There are more than 260 shooting clubs and ranges which operate without any system of licensing.

Police have very few options for intervening when they see concerning behaviour.

Revoking a firearms licence can only happen for the most serious cases and can take weeks, during which time the guns can be given away or disappear without a trace.

The administration of the system is also very outdated.

We need to modernise the system.

The major change - a register

One of the biggest challenges facing Police and public safety is the lack of information on what firearms are in New Zealand, where they are and who is responsible for them.

The Bill lays the foundations for the development of a register to store information on all firearms, and other items controlled by the Arms Act.

The Register will require and enable individuals and dealers to record every sale/transfer of a firearm and will be able to be programmed to alert where the number of firearms held may exceed the sufficiency of the secure storage.

There are many benefits to introducing a register, for example it helps licence holders meet the obligations that the Act places on them only to sell firearms to other licence holders.

Within two years we can start to track and trace all licence holders and their firearms as all firearms will be required to be uniquely marked and recorded in the register.

This will also provide our fantastic Police staff with the information they need to effectively undertake some of their most dangerous tasks.

Firearms community is playing its part

Mr Speaker, owning a gun is a privilege, not a right

The proposed changes will spell out the duties and obligations for public safety that come with that privilege.

The vast majority of our gun owners are law abiding and responsible.

The law changes will reinforce the positive behaviour that is required of all gun owners.

The current response to the buyback and amnesty shows how everyone can play their part to make our communities safer.

It is still early days but good progress is being made.

As of last night more than 15,000 people have turned up to more than 217 collection events.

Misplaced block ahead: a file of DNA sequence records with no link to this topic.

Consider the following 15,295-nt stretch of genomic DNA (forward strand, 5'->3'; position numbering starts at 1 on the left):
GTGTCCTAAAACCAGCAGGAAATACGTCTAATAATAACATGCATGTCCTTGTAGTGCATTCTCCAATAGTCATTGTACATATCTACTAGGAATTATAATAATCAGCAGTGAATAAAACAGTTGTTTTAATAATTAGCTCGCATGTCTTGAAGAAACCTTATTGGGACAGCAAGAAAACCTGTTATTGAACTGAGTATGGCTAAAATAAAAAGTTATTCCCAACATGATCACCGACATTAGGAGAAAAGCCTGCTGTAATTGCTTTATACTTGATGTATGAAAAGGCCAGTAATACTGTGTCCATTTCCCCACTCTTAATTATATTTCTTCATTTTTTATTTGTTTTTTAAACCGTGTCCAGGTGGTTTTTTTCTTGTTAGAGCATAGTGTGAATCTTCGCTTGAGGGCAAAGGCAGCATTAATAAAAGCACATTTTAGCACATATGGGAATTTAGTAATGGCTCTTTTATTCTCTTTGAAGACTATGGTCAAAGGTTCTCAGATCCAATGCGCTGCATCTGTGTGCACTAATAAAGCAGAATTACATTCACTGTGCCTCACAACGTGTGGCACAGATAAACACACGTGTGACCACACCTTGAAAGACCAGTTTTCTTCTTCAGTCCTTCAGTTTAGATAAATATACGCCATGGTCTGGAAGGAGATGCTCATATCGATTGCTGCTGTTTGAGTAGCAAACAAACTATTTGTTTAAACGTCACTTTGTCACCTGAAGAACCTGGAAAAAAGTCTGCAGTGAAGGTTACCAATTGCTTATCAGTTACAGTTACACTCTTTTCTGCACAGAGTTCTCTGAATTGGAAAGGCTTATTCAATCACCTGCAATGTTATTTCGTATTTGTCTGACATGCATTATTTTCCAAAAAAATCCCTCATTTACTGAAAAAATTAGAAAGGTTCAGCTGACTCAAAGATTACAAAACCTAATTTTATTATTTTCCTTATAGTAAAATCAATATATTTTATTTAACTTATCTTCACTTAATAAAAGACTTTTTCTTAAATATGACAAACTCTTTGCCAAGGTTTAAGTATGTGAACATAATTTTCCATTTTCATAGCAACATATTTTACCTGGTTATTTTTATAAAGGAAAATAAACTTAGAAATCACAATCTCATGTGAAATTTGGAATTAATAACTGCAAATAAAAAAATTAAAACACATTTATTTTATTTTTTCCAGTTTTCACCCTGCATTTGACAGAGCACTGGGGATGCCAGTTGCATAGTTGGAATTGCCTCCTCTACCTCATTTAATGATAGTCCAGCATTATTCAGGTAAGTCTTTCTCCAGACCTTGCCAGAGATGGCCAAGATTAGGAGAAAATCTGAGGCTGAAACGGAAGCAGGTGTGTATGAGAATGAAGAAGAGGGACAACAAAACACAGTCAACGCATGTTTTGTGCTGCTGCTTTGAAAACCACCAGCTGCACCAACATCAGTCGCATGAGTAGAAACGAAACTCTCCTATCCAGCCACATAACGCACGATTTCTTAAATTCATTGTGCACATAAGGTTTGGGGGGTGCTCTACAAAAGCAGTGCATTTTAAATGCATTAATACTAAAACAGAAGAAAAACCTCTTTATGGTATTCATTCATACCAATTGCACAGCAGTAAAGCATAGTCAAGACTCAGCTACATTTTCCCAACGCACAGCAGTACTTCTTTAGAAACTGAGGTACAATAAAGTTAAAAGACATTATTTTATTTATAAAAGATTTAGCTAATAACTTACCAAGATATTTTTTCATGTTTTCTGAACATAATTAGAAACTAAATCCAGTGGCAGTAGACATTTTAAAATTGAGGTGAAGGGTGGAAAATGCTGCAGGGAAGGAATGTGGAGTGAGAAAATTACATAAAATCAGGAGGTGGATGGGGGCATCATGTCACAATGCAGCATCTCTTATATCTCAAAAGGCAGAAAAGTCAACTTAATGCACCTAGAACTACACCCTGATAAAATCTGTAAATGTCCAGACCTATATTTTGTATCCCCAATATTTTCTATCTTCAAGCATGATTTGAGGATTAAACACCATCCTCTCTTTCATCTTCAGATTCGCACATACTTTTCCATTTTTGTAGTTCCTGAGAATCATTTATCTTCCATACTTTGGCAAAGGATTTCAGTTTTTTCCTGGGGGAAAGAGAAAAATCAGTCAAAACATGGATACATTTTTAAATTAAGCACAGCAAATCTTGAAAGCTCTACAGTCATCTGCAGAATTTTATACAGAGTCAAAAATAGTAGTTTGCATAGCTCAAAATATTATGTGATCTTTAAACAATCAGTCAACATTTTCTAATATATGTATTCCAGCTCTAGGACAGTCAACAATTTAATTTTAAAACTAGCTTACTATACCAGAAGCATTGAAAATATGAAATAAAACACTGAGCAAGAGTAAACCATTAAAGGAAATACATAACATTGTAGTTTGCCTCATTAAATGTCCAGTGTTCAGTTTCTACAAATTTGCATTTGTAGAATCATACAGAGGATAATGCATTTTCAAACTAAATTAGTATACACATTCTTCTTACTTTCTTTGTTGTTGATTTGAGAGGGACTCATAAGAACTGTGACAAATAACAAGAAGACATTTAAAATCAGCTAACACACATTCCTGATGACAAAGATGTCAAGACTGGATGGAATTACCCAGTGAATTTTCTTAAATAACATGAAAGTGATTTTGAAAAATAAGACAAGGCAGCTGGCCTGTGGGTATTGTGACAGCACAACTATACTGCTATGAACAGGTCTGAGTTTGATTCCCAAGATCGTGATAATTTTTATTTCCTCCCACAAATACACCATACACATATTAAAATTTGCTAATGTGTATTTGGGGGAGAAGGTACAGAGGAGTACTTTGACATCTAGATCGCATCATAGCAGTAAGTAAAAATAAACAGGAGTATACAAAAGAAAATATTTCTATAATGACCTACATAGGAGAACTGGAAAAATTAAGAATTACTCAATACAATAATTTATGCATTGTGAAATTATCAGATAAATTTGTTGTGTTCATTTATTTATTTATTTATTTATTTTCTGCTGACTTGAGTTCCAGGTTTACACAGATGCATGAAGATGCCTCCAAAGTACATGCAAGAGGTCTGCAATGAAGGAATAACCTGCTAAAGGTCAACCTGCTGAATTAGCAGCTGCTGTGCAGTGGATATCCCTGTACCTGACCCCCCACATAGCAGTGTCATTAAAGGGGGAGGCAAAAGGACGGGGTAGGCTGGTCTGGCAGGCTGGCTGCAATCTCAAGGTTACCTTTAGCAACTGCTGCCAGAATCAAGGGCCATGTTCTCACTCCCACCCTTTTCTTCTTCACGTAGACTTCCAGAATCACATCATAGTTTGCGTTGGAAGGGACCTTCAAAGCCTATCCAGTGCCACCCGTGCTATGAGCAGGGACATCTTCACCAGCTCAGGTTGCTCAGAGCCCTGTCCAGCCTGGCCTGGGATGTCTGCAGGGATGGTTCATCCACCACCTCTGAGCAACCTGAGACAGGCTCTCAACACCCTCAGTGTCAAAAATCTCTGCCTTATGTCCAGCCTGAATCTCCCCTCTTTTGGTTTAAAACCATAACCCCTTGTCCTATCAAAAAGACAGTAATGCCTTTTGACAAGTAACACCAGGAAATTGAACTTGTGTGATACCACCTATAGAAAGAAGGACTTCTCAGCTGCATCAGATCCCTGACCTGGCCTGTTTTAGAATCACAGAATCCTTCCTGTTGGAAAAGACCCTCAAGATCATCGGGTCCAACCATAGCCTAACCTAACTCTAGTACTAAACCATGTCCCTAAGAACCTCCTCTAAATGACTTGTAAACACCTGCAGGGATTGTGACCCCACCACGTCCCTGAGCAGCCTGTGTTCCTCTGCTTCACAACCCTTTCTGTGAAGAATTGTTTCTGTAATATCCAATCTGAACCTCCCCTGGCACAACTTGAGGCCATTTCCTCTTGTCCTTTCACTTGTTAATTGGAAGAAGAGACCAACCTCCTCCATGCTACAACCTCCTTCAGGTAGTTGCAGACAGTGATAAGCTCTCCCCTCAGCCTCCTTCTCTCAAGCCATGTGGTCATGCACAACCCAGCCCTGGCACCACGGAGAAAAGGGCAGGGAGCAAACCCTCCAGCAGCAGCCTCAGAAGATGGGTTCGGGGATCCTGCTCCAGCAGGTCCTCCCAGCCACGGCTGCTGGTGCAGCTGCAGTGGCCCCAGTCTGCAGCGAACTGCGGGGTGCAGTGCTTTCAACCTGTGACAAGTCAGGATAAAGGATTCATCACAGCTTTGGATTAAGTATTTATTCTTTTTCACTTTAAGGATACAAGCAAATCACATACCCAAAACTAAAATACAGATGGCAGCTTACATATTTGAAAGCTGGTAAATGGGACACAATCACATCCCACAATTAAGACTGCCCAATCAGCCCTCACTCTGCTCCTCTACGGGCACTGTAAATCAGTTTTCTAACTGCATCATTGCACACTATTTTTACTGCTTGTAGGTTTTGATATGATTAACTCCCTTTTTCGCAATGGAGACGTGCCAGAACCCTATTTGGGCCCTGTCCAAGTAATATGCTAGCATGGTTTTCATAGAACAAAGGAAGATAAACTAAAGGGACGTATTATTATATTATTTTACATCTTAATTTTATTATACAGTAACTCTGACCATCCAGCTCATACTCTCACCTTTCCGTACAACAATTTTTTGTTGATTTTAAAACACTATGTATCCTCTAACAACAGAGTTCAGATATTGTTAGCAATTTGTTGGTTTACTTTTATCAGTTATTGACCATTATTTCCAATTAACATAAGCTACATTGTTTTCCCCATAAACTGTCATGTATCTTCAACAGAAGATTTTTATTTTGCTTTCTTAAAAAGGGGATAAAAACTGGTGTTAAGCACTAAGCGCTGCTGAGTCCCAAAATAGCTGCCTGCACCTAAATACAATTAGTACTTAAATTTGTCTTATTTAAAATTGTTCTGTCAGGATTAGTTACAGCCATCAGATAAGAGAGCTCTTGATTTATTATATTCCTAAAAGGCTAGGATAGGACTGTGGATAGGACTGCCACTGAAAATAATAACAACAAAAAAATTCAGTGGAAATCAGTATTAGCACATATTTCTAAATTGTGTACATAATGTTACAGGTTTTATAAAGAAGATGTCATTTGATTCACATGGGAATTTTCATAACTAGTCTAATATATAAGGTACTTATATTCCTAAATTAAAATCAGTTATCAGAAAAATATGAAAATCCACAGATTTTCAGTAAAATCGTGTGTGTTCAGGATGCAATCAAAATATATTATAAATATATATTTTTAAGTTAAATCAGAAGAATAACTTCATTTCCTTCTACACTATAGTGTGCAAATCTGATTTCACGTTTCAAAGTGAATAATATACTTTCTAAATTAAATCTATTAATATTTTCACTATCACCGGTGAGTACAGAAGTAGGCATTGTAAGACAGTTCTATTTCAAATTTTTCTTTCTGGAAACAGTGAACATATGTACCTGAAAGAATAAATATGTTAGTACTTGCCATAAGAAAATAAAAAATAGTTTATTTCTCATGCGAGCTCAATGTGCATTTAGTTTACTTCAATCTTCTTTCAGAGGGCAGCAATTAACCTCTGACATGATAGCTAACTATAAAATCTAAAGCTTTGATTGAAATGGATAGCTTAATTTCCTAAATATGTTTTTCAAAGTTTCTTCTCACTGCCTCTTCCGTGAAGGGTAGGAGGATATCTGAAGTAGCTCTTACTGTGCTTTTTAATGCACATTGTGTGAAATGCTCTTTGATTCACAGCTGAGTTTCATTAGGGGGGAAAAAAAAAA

More than 24,000 firearms and 89,000 parts, such as high capacity magazines, have been handed in.

Compensation payments worth around $46 million have been processed.

Firearms owners have spoken to media and to Police at these community collection events to share their views on the process.

At the first event in Christchurch a recreational hunter handed in his Ruger because, he said:

“it's the right thing to do".

“we all need to play a part in making society a little bit safer.

We give up something but we make each other safer."

Mr Speaker, in the gun owning community, there is a change of mindset around firearms.

Because the wider community agrees it is the right thing to do, to make each other safer.

The 15th of March caused us to rethink many things, and that included our gun laws.

New offences and penalties

The Bill also updates a number of offences and penalties in the Act to make them more fit for purpose and proportionate with the seriousness of offending.

An example of this is increasing the maximum penalty for possessing a firearm without a licence from the current $1,000 and/or 3 months imprisonment to a maximum penalty of $15,000 or 1 year imprisonment.

Police will also have new tools to intervene when they see unsatisfactory behaviours. Improvement notices will be able to be issued to licence holders and range operators.

The notices can include remedial steps that must be taken.

These steps will help insure compliance and best practice for the safety of all New Zealanders.

Conclusion

Mr Speaker, in a summary of his 1997 review ‘Firearms Control in New Zealand’, Justice Thomas Thorp said:

“It is clear that there is a need for a totally new approach to firearms control”.

Twenty two years after the Thorp report that broken firearms law remains on Parliament’s statute books.

In the last 15 years over 170 people have had their lives cut short by gun violence.

Many more families have been devastated by suicides which have involved a firearm.

This House will be haunted by the memory of these tragedies, crimes, and losses, if we fail to act now.